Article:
McDonald's recently announced that more than 1,200 of its U.S. restaurants have switched to a trans-fat-free frying oil. No timeline has been set in place for switching over other McDonald's franchises.
The new oil being used is a blend of canola, soybean and corn oils.
McDonald's promised in 2002 to reduce trans fats. McDonald's has previously said that the delay was in part because they were researching oils that would not compromise the taste of their French fries.
Trans fat increases low-density lipoprotein ("bad" cholesterol), and health officials have advised Americans to avoid it.
After many years of false promises and deception, McDonald's has finally begun the switch away from trans fatty cooking oil. Chains such as Wendy's and Taco Bell beat McDonald's to the punch last year.
McDonald's rollout of the newer oil will eventually hit all of their locations, and is a very small but good step in the right direction. Nevertheless, this newer blend of canola, soybean and corn oils probably isn't much healthier for you and certainly doesn't change the fact that French fries are still among the worst foods anyone can possibly eat.
Potatoes are bad enough when consumed in their natural state, as their simple sugars are rapidly converted to glucose that raises insulin levels and can devastate your health. But when they are fried, they also contain the potent cancer-causing substance acrylamide.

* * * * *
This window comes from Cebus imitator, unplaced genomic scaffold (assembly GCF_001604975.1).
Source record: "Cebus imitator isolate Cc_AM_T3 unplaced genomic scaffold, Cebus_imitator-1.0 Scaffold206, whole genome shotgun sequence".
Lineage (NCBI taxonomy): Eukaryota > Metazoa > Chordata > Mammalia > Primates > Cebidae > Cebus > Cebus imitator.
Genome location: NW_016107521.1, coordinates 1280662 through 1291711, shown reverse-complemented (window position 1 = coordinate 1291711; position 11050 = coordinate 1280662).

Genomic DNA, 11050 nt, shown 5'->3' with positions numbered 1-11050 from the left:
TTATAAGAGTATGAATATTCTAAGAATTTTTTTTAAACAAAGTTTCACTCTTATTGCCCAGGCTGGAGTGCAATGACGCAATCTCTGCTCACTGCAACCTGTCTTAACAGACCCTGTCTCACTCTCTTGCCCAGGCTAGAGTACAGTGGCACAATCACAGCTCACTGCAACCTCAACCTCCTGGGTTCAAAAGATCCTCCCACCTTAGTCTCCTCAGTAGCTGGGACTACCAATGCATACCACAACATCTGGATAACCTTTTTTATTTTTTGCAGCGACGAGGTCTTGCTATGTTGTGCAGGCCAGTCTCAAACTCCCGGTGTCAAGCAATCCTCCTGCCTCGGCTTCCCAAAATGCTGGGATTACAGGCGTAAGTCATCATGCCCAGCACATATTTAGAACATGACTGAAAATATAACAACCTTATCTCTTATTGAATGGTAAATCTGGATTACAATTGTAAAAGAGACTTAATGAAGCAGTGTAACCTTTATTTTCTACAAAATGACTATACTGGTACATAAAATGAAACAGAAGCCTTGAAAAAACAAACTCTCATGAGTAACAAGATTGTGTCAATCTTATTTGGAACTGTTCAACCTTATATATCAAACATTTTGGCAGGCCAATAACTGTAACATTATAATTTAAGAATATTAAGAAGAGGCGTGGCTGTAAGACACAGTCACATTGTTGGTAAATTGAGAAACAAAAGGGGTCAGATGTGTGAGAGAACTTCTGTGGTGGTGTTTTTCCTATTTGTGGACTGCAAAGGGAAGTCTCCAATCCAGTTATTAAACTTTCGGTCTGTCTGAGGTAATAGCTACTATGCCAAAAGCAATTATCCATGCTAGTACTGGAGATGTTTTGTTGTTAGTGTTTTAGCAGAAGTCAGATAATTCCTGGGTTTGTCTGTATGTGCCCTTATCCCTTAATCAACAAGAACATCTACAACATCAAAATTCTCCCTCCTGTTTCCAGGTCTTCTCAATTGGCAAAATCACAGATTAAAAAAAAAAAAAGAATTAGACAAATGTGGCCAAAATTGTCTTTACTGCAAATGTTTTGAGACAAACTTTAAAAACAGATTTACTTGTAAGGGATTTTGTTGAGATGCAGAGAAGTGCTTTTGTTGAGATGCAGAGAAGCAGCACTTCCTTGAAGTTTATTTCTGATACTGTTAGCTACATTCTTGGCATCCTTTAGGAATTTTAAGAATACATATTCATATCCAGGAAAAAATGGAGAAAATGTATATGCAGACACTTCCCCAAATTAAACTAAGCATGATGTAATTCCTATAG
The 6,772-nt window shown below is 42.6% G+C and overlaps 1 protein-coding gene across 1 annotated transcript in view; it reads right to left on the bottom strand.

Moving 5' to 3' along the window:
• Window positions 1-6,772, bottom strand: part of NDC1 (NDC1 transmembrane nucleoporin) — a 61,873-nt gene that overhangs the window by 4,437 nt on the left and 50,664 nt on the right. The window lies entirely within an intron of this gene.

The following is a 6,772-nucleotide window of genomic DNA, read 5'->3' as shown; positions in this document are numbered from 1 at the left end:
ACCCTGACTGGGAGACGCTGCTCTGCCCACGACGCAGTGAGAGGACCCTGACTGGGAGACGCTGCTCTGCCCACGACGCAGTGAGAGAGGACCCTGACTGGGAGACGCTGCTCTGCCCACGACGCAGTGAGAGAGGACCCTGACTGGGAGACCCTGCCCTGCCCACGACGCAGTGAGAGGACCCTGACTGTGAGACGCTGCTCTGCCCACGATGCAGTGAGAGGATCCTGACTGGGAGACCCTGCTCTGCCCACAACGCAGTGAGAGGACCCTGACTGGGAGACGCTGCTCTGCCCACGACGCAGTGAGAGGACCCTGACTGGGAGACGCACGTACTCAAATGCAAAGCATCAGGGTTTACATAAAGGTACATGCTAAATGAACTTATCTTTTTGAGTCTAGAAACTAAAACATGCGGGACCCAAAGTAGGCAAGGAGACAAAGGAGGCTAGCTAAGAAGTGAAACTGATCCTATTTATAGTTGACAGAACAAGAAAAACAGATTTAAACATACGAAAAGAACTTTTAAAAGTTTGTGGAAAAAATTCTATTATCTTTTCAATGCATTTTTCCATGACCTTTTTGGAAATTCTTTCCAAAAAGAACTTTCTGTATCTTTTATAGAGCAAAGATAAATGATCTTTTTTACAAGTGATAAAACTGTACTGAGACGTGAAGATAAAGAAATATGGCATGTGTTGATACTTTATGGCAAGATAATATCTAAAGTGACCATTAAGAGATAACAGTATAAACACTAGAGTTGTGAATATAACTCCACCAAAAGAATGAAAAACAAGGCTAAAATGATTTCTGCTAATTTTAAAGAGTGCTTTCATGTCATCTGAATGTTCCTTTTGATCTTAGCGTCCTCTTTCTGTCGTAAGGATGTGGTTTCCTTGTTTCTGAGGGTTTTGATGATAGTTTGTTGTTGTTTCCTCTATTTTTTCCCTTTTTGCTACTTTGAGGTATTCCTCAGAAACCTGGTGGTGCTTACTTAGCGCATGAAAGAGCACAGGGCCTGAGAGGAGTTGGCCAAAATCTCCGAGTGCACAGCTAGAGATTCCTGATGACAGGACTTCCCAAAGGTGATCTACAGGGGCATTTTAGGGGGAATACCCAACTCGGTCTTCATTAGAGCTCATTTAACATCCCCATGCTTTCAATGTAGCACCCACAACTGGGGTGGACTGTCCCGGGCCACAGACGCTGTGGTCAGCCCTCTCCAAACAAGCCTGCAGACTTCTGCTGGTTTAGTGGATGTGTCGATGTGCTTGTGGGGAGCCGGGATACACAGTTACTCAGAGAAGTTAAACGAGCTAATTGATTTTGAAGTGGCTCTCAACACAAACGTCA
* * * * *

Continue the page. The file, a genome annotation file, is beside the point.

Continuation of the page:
Foods that are fried in vegetable oils like canola, soybean, safflower, corn, and other seed and nut oils are particularly problematic. These polyunsaturated fats easily become rancid when exposed to oxygen and produce large amounts of damaging free radicals in the body.
They are also very susceptible to heat-induced damage from cooking. What is not commonly known is that these oils can actually cause aging, clotting, inflammation, cancer and weight gain.
I would encourage you to read the article "Secrets of the Edible Oil Industry" for further information.
I am fond of telling patients that one French fry is worse for your health than one cigarette, so you may want to consider this snippet before you order your next 'Biggie' order. In my book there simply isn't ever any excuse for eating French fries or potato chips.
It's a virtual certainty -- if your diet is largely made up of fast food fare you're accelerating the aging process and compromising your overall health. One of the first steps you can take toward optimizing your health safely and effectively: Make the commitment to prepare your own meals at home.
On Vital Votes, reader Sean from Fresno, California adds: